U.S. intercepts Russian bombers off coast of Alaska, California

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A Su-24 attack aircraft, nicknamed the Fencer by NATO, was photographed by a Norwegian warplane.

WASHINGTON — The same day that Russian President Vladimir Putin sent congratulations to the White House to mark July 4, the U.S. military was tracking Russian bombers off the coast of Alaska and California.

The U.S. military performed two intercepts of Russians aircraft, though they never entered U.S. airspace, according to a U.S. military official.

The official told CNN that while the U.S. intercepts were routine from a military point of view, the Pentagon views it as Putin “sending a message” to the U.S. on Independence Day, especially because of the congratulatory message to President Barack Obama.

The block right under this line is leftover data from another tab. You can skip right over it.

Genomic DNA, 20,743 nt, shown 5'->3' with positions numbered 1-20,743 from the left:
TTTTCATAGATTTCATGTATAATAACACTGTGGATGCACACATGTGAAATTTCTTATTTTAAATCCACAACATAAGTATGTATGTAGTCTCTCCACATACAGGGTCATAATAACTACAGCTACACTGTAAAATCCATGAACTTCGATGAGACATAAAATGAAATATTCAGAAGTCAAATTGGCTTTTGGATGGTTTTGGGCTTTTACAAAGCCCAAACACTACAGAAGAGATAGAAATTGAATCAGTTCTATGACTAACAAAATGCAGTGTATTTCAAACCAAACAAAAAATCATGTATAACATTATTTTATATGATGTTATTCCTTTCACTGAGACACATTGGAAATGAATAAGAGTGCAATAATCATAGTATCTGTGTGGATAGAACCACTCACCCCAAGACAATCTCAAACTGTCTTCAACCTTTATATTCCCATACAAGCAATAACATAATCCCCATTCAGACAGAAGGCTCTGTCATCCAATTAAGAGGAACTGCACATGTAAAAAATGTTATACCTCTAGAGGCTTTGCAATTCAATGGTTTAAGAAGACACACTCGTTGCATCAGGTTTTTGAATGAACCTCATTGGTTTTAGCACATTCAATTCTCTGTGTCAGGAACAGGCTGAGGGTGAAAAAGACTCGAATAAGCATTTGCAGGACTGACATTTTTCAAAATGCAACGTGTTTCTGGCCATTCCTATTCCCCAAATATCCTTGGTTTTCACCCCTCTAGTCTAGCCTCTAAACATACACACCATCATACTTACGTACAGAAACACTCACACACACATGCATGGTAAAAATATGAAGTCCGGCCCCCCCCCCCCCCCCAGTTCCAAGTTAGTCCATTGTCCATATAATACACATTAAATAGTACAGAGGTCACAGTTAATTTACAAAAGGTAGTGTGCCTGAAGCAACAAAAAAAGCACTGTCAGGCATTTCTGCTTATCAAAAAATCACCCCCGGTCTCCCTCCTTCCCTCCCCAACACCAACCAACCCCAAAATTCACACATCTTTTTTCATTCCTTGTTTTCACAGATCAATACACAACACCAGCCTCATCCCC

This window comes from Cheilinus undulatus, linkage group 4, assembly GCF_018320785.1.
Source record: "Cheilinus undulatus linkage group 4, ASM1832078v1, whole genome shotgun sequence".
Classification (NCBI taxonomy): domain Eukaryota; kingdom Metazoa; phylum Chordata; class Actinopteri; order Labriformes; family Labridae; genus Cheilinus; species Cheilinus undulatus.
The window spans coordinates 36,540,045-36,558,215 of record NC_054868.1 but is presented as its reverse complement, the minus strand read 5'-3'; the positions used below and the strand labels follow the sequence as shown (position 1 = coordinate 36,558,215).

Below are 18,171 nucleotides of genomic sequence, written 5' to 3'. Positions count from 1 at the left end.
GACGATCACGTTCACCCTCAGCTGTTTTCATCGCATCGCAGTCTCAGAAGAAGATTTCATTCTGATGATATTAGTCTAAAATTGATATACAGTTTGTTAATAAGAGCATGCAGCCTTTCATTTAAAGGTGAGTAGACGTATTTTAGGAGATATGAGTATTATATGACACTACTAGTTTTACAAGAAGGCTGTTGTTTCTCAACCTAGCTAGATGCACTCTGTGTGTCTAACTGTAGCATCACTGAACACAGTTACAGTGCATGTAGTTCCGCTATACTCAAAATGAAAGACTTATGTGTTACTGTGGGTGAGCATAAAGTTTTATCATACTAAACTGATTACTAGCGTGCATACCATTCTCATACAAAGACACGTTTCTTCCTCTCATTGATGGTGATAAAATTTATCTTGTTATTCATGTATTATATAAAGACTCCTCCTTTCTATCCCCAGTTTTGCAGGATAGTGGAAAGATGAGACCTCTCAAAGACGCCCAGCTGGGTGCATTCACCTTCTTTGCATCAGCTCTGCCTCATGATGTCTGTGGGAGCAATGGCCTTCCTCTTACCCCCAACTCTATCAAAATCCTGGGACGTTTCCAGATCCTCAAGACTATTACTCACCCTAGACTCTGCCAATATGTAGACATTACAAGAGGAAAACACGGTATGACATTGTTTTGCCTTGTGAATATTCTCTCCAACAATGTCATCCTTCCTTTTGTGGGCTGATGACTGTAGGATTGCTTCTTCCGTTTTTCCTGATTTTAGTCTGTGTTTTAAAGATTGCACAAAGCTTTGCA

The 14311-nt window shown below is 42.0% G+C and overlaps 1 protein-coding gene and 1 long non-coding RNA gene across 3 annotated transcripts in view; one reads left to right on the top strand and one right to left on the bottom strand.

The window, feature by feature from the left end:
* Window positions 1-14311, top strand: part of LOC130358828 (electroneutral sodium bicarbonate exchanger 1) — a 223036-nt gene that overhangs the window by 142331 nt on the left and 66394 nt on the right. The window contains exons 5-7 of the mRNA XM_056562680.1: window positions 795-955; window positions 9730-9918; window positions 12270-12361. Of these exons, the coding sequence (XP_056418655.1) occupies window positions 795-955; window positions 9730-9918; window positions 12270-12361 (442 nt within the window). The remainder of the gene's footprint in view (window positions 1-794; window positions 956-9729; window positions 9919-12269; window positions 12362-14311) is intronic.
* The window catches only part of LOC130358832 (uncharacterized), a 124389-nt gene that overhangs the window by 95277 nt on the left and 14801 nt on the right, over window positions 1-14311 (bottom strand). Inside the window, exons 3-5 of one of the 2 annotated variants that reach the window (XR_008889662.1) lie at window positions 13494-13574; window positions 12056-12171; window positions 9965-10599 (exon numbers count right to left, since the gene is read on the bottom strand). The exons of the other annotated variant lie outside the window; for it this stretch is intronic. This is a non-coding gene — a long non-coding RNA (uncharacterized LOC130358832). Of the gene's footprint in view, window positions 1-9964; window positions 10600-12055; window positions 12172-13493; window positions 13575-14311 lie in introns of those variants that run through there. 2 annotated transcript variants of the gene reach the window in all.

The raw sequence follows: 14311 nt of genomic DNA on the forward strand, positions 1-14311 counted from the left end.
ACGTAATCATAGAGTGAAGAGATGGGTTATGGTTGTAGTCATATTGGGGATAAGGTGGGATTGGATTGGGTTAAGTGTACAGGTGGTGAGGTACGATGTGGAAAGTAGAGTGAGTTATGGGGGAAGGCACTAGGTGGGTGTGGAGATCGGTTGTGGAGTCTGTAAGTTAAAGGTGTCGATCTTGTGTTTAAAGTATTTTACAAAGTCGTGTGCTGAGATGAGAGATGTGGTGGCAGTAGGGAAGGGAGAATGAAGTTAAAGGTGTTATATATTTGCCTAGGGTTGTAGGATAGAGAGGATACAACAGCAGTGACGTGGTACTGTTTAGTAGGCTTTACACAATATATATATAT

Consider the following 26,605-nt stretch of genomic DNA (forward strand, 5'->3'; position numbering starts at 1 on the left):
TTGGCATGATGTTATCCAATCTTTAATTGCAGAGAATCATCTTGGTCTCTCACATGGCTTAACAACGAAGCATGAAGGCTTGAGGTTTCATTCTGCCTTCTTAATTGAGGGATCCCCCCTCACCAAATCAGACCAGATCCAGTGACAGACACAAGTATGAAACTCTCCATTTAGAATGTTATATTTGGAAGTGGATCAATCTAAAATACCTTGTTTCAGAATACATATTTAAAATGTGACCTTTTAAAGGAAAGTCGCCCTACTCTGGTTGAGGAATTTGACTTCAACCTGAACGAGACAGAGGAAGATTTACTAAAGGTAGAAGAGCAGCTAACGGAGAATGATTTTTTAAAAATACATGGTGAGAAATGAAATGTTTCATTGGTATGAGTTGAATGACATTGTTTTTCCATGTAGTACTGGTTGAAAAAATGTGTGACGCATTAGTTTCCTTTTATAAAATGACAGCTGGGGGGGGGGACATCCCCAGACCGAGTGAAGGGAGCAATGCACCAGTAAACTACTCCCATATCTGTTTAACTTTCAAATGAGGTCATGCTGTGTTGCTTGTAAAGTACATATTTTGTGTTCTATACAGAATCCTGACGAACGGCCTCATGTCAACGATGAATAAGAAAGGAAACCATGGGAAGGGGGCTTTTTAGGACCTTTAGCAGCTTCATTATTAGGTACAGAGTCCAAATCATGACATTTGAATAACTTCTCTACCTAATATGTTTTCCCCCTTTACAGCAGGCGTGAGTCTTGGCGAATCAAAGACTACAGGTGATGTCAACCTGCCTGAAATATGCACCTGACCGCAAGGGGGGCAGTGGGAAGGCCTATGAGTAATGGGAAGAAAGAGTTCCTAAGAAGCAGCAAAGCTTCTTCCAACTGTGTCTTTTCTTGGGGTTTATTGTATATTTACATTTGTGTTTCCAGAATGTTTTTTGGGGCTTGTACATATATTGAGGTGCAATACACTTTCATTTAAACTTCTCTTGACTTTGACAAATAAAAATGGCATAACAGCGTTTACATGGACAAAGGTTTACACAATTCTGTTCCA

In the message, Putin expressed confidence that the two countries can “find solutions to international issues and efficiently resist global threats and challenges as they base their dialogue on principles of equality and respect of each other’s interests,” according to a Kremlin press release.

In Alaska, F-22s took off to identify and track two TU-95 Bear bombers near the Southern coast. The two jets were followed until they turned around.

Similarly off the coast of California, F-15s tracked two other TU-95s that had been detected near the coast of San Francisco. The incident in California was a rarity, because Russian forces don’t general travel that far South. However, this was reminiscent of a similar flight Russia performed on the West coast on July 4 three years prior.

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